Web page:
Fed’s Powell Sticks to Tightening Policy in His Confirmation Hearing

As if markets needed any more persuading that the Federal Reserve is about to raise rates, the likely next Fed chief provided a little more ammunition.

During his Senate confirmation hearing Tuesday, Jerome Powell did not commit definitively to a December rate hike, but strongly hinted that the likelihood is growing. In doing so, he also indicated that markets can expect more of the same from Fed leadership, even though there will be a new person in the chair position.



“The case for raising interest rates at our next meeting is coming together,” the current Fed governor told the Senate Banking Committee. “I think the conditions are supportive of doing that.”

For Powell, it was an opportunity both to lay out his own vision for the future of monetary policy and to assure senators, many of whom spoke warmly about outgoing Chair Janet Yellen, that the status quo is likely to prevail going forward. In turn, the hearing offered little acrimony from senators who repeatedly sought — unsuccessfully — to get Powell to wade into the current political battle in Congress over tax reform.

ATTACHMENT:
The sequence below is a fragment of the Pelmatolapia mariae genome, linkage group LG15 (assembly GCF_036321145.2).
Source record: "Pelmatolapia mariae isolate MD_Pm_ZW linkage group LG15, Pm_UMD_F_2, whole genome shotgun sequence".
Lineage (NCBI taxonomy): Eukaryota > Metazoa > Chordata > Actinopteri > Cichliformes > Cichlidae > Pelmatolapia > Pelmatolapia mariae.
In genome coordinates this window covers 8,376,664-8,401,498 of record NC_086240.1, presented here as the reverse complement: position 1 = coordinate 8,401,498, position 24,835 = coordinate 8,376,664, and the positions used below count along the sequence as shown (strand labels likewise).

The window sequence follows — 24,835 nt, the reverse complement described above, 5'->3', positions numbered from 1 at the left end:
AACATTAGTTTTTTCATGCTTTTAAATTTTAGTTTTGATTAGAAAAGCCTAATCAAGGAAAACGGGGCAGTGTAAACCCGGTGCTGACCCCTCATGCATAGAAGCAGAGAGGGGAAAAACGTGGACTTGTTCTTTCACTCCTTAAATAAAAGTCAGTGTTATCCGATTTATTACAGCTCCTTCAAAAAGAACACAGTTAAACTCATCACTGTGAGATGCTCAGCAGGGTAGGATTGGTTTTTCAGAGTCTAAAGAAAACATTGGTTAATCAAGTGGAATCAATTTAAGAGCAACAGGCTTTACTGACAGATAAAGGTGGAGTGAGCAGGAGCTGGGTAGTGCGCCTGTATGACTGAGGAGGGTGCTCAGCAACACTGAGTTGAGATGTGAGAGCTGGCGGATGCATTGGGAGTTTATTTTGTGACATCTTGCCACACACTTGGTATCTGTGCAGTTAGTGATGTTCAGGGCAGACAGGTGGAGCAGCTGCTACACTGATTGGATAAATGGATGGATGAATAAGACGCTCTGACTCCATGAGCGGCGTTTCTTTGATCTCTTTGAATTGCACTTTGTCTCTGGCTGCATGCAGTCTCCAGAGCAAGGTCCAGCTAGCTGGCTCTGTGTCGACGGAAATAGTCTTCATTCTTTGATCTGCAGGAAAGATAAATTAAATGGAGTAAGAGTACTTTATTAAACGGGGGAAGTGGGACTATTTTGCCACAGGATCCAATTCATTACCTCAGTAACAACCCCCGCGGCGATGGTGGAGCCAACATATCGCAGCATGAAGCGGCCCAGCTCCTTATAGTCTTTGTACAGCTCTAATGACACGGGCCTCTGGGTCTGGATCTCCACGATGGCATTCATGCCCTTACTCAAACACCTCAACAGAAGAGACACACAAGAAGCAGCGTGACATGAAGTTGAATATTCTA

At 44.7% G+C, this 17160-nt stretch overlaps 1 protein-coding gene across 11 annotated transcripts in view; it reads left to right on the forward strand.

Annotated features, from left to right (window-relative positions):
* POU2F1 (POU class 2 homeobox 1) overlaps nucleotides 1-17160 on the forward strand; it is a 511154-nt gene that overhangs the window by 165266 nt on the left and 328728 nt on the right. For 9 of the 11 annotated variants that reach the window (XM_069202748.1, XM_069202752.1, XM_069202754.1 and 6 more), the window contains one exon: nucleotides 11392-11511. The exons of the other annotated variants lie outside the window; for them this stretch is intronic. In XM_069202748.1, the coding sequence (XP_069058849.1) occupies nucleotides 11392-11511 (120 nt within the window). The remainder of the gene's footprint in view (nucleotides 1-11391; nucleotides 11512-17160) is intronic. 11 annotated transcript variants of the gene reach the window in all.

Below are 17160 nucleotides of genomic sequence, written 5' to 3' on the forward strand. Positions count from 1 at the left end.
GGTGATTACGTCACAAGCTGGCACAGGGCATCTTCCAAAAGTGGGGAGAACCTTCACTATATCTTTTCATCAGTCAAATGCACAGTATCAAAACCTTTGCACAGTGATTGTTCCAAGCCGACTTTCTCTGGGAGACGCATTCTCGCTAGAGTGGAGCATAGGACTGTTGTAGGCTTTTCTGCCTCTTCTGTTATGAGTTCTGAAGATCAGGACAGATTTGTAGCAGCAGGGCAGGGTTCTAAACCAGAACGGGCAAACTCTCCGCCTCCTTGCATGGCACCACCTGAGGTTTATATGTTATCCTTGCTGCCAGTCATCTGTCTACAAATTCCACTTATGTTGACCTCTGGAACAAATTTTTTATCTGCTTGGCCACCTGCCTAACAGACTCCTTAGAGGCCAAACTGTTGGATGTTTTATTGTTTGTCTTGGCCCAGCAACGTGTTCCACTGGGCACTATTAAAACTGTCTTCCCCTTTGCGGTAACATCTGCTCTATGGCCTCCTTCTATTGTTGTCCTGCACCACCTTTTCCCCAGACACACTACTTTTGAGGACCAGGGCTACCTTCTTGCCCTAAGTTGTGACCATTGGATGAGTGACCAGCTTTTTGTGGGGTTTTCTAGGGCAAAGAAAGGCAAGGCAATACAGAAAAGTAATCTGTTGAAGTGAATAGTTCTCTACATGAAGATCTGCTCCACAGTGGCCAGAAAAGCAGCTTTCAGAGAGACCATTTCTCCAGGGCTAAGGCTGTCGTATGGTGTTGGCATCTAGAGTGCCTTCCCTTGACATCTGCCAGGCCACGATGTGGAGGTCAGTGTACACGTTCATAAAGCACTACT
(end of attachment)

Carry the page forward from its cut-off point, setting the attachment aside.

“I’m not an expert on what analysis is out there on this tax proposal,” he said at one point.

via CNBC

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Alfonso Esparza

Alfonso Esparza

Senior Currency Analyst at Market Pulse
Alfonso Esparza specializes in macro forex strategies for North American and major currency pairs. Upon joining OANDA in 2007, Alfonso Esparza established the MarketPulseFX blog and he has since written extensively about central banks and global economic and political trends. Alfonso has also worked as a professional currency trader focused on North America and emerging markets. He has been published by The MarketWatch, Reuters, the Wall Street Journal and The Globe and Mail, and he also appears regularly as a guest commentator on networks including Bloomberg and BNN. He holds a finance degree from the Monterrey Institute of Technology and Higher Education (ITESM) and an MBA with a specialization on financial engineering and marketing from the University of Toronto.
Alfonso Esparza